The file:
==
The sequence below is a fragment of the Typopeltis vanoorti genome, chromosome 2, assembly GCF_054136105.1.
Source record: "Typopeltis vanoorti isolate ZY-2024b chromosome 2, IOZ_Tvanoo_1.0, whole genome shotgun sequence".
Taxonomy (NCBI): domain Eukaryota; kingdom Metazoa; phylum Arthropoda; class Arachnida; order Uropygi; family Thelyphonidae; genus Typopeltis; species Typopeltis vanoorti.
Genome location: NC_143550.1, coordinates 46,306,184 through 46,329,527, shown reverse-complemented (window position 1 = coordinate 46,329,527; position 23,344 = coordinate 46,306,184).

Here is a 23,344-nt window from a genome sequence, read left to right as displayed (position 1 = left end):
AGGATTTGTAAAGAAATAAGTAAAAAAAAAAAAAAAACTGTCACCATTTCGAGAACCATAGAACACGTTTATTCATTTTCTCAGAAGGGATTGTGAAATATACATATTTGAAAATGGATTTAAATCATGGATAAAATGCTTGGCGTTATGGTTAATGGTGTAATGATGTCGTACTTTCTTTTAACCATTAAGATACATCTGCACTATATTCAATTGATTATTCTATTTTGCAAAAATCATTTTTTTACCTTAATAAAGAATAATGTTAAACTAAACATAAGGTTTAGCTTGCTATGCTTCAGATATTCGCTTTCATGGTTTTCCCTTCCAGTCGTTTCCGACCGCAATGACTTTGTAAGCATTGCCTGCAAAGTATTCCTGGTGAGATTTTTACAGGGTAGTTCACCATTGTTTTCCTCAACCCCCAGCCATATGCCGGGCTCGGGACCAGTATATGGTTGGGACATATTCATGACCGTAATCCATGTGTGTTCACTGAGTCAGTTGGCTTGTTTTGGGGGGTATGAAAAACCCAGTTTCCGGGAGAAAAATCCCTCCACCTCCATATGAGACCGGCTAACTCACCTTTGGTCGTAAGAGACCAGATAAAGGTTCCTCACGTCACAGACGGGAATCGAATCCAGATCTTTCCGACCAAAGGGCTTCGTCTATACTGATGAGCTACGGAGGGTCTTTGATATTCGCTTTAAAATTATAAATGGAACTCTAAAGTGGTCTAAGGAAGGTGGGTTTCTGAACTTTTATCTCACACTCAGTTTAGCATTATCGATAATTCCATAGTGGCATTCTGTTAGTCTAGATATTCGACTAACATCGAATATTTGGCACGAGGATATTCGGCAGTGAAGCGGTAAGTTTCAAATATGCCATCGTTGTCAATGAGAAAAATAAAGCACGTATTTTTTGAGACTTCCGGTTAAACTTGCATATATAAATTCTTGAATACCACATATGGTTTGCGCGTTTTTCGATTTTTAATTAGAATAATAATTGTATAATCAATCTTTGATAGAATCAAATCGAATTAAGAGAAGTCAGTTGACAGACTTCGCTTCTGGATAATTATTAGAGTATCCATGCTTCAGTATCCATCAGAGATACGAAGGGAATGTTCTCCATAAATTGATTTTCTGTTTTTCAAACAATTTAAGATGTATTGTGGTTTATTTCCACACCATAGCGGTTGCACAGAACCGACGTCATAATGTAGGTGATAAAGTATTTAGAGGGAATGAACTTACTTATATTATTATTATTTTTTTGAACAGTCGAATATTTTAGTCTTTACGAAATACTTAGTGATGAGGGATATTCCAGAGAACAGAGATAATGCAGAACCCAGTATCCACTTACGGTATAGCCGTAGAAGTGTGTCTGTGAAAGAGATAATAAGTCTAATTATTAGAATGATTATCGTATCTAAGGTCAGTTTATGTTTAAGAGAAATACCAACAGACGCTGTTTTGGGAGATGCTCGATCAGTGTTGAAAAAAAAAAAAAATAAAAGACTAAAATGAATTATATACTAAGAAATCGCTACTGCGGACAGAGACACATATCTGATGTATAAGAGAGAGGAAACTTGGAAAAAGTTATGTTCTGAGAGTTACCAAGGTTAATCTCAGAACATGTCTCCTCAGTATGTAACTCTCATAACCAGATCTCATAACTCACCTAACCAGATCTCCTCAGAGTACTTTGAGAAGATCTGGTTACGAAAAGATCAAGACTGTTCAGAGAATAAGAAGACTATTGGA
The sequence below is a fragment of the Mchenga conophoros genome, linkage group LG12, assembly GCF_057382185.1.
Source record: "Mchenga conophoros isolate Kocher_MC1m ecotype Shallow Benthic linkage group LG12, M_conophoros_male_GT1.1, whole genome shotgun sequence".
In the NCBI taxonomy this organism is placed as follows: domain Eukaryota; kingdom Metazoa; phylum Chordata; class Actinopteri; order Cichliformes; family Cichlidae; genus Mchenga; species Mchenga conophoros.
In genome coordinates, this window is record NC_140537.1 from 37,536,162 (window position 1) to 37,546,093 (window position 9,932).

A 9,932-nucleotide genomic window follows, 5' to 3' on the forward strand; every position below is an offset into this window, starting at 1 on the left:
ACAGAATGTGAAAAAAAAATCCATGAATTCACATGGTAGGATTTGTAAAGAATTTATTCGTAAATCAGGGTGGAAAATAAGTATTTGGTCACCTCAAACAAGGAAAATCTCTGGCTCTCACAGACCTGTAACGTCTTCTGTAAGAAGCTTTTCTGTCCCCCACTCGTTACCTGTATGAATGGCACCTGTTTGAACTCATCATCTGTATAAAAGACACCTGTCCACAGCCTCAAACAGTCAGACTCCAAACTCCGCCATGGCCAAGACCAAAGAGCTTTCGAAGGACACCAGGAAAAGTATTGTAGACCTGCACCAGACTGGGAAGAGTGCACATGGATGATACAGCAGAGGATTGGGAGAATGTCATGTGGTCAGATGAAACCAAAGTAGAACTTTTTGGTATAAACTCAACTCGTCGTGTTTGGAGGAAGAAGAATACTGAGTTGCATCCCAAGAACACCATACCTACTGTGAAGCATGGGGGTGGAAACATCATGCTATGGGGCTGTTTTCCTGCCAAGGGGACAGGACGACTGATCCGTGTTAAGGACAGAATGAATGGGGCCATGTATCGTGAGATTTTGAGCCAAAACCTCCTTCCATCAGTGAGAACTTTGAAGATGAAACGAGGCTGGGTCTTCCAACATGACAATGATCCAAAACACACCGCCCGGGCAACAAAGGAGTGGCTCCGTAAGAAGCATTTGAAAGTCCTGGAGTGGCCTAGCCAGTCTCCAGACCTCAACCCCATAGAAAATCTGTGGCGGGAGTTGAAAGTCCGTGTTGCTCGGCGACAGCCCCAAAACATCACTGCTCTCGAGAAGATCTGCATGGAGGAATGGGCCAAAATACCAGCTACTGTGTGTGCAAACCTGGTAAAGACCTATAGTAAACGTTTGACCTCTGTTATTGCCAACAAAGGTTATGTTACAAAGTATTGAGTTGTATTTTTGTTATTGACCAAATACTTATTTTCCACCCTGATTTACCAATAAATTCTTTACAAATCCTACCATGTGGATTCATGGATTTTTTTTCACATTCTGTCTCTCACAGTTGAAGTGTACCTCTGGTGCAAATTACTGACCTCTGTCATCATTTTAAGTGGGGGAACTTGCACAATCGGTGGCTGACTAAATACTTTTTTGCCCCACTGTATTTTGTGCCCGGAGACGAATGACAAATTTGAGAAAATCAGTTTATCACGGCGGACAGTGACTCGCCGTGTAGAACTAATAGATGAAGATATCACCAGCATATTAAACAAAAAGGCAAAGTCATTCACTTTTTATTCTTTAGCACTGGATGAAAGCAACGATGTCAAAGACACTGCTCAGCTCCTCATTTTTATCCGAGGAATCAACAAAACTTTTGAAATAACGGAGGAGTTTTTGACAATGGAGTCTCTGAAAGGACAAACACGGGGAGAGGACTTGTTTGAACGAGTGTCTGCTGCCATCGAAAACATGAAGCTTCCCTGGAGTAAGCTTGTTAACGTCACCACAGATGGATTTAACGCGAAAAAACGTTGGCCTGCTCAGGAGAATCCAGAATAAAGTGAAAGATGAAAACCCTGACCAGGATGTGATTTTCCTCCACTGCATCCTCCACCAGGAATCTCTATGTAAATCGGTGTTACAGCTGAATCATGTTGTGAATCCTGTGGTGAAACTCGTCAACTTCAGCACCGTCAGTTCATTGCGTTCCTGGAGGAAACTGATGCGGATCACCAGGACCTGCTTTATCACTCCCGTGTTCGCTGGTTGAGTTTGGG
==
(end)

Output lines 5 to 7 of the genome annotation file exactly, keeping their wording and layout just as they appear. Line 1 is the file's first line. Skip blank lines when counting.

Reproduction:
Here is a 23,344-nt window from a genome sequence, read left to right as displayed (position 1 = left end):
AGGATTTGTAAAGAAATAAGTAAAAAAAAAAAAAAAACTGTCACCATTTCGAGAACCATAGAACACGTTTATTCATTTTCTCAGAAGGGATTGTGAAATATACATATTTGAAAATGGATTTAAATCATGGATAAAATGCTTGGCGTTATGGTTAATGGTGTAATGATGTCGTACTTTCTTTTAACCATTAAGATACATCTGCACTATATTCAATTGATTATTCTATTTTGCAAAAATCATTTTTTTACCTTAATAAAGAATAATGTTAAACTAAACATAAGGTTTAGCTTGCTATGCTTCAGATATTCGCTTTCATGGTTTTCCCTTCCAGTCGTTTCCGACCGCAATGACTTTGTAAGCATTGCCTGCAAAGTATTCCTGGTGAGATTTTTACAGGGTAGTTCACCATTGTTTTCCTCAACCCCCAGCCATATGCCGGGCTCGGGACCAGTATATGGTTGGGACATATTCATGACCGTAATCCATGTGTGTTCACTGAGTCAGTTGGCTTGTTTTGGGGGGTATGAAAAACCCAGTTTCCGGGAGAAAAATCCCTCCACCTCCATATGAGACCGGCTAACTCACCTTTGGTCGTAAGAGACCAGATAAAGGTTCCTCACGTCACAGACGGGAATCGAATCCAGATCTTTCCGACCAAAGGGCTTCGTCTATACTGATGAGCTACGGAGGGTCTTTGATATTCGCTTTAAAATTATAAATGGAACTCTAAAGTGGTCTAAGGAAGGTGGGTTTCTGAACTTTTATCTCACACTCAGTTTAGCATTATCGATAATTCCATAGTGGCATTCTGTTAGTCTAGATATTCGACTAACATCGAATATTTGGCACGAGGATATTCGGCAGTGAAGCGGTAAGTTTCAAATATGCCATCGTTGTCAATGAGAAAAATAAAGCACGTATTTTTTGAGACTTCCGGTTAAACTTGCATATATAAATTCTTGAATACCACATATGGTTTGCGCGTTTTTCGATTTTTAATTAGAATAATAATTGTATAATCAATCTTTGATAGAATCAAATCGAATTAAGAGAAGTCAGTTGACAGACTTCGCTTCTGGATAATTATTAGAGTATCCATGCTTCAGTATCCATCAGAGATACGAAGGGAATGTTCTCCATAAATTGATTTTCTGTTTTTCAAACAATTTAAGATGTATTGTGGTTTATTTCCACACCATAGCGGTTGCACAGAACCGACGTCATAATGTAGGTGATAAAGTATTTAGAGGGAATGAACTTACTTATATTATTATTATTTTTTTGAACAGTCGAATATTTTAGTCTTTACGAAATACTTAGTGATGAGGGATATTCCAGAGAACAGAGATAATGCAGAACCCAGTATCCACTTACGGTATAGCCGTAGAAGTGTGTCTGTGAAAGAGATAATAAGTCTAATTATTAGAATGATTATCGTATCTAAGGTCAGTTTATGTTTAAGAGAAATACCAACAGACGCTGTTTTGGGAGATGCTCGATCAGTGTTGAAAAAAAAAAAAAATAAAAGACTAAAATGAATTATATACTAAGAAATCGCTACTGCGGACAGAGACACATATCTGATGTATAAGAGAGAGGAAACTTGGAAAAAGTTATGTTCTGAGAGTTACCAAGGTTAATCTCAGAACATGTCTCCTCAGTATGTAACTCTCATAACCAGATCTCATAACTCACCTAACCAGATCTCCTCAGAGTACTTTGAGAAGATCTGGTTACGAAAAGATCAAGACTGTTCAGAGAATAAGAAGACTATTGGA
The sequence below is a fragment of the Mchenga conophoros genome, linkage group LG12, assembly GCF_057382185.1.